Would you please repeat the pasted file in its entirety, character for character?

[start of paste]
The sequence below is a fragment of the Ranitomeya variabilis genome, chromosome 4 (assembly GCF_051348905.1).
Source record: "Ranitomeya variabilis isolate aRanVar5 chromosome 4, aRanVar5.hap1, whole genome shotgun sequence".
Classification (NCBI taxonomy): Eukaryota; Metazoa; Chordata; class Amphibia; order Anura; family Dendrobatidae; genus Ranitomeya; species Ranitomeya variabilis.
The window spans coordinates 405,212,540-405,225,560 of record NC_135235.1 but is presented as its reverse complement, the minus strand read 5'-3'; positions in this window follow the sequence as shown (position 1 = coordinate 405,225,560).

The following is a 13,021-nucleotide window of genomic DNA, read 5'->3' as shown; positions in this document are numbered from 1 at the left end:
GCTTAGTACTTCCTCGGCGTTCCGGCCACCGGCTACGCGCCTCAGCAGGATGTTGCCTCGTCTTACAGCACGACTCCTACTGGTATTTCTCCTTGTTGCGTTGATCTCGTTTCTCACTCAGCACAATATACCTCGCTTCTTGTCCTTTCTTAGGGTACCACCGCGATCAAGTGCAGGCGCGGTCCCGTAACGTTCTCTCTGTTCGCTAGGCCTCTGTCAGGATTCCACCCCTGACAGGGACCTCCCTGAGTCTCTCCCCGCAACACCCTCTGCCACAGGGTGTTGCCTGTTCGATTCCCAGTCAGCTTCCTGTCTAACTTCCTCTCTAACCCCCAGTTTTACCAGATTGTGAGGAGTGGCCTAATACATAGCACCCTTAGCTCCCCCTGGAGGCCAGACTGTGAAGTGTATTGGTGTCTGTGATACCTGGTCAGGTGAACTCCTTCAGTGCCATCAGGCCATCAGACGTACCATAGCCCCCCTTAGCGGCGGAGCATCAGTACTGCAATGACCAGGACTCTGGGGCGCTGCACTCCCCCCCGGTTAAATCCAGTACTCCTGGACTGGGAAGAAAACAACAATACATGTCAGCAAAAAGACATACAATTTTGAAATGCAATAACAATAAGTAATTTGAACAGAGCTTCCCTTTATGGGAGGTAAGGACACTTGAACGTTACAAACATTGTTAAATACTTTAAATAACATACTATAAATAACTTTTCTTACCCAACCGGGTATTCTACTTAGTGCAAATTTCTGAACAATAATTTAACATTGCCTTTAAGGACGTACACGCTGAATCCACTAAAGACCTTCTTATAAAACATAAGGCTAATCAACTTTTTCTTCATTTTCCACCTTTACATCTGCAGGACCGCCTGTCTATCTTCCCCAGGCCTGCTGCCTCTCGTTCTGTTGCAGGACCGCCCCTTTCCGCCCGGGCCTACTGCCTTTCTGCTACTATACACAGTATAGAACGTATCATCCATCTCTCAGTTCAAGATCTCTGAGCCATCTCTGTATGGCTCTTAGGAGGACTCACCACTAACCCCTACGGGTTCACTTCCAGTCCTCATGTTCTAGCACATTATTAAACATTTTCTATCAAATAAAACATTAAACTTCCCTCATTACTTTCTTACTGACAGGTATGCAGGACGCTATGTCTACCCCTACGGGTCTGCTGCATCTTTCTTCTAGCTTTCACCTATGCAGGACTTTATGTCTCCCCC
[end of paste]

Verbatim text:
The sequence below is a fragment of the Ranitomeya variabilis genome, chromosome 4 (assembly GCF_051348905.1).
Source record: "Ranitomeya variabilis isolate aRanVar5 chromosome 4, aRanVar5.hap1, whole genome shotgun sequence".
Classification (NCBI taxonomy): Eukaryota; Metazoa; Chordata; class Amphibia; order Anura; family Dendrobatidae; genus Ranitomeya; species Ranitomeya variabilis.
The window spans coordinates 405,212,540-405,225,560 of record NC_135235.1 but is presented as its reverse complement, the minus strand read 5'-3'; positions in this window follow the sequence as shown (position 1 = coordinate 405,225,560).

The following is a 13,021-nucleotide window of genomic DNA, read 5'->3' as shown; positions in this document are numbered from 1 at the left end:
GCTTAGTACTTCCTCGGCGTTCCGGCCACCGGCTACGCGCCTCAGCAGGATGTTGCCTCGTCTTACAGCACGACTCCTACTGGTATTTCTCCTTGTTGCGTTGATCTCGTTTCTCACTCAGCACAATATACCTCGCTTCTTGTCCTTTCTTAGGGTACCACCGCGATCAAGTGCAGGCGCGGTCCCGTAACGTTCTCTCTGTTCGCTAGGCCTCTGTCAGGATTCCACCCCTGACAGGGACCTCCCTGAGTCTCTCCCCGCAACACCCTCTGCCACAGGGTGTTGCCTGTTCGATTCCCAGTCAGCTTCCTGTCTAACTTCCTCTCTAACCCCCAGTTTTACCAGATTGTGAGGAGTGGCCTAATACATAGCACCCTTAGCTCCCCCTGGAGGCCAGACTGTGAAGTGTATTGGTGTCTGTGATACCTGGTCAGGTGAACTCCTTCAGTGCCATCAGGCCATCAGACGTACCATAGCCCCCCTTAGCGGCGGAGCATCAGTACTGCAATGACCAGGACTCTGGGGCGCTGCACTCCCCCCCGGTTAAATCCAGTACTCCTGGACTGGGAAGAAAACAACAATACATGTCAGCAAAAAGACATACAATTTTGAAATGCAATAACAATAAGTAATTTGAACAGAGCTTCCCTTTATGGGAGGTAAGGACACTTGAACGTTACAAACATTGTTAAATACTTTAAATAACATACTATAAATAACTTTTCTTACCCAACCGGGTATTCTACTTAGTGCAAATTTCTGAACAATAATTTAACATTGCCTTTAAGGACGTACACGCTGAATCCACTAAAGACCTTCTTATAAAACATAAGGCTAATCAACTTTTTCTTCATTTTCCACCTTTACATCTGCAGGACCGCCTGTCTATCTTCCCCAGGCCTGCTGCCTCTCGTTCTGTTGCAGGACCGCCCCTTTCCGCCCGGGCCTACTGCCTTTCTGCTACTATACACAGTATAGAACGTATCATCCATCTCTCAGTTCAAGATCTCTGAGCCATCTCTGTATGGCTCTTAGGAGGACTCACCACTAACCCCTACGGGTTCACTTCCAGTCCTCATGTTCTAGCACATTATTAAACATTTTCTATCAAATAAAACATTAAACTTCCCTCATTACTTTCTTACTGACAGGTATGCAGGACGCTATGTCTACCCCTACGGGTCTGCTGCATCTTTCTTCTAGCTTTCACCTATGCAGGACTTTATGTCTCCCCC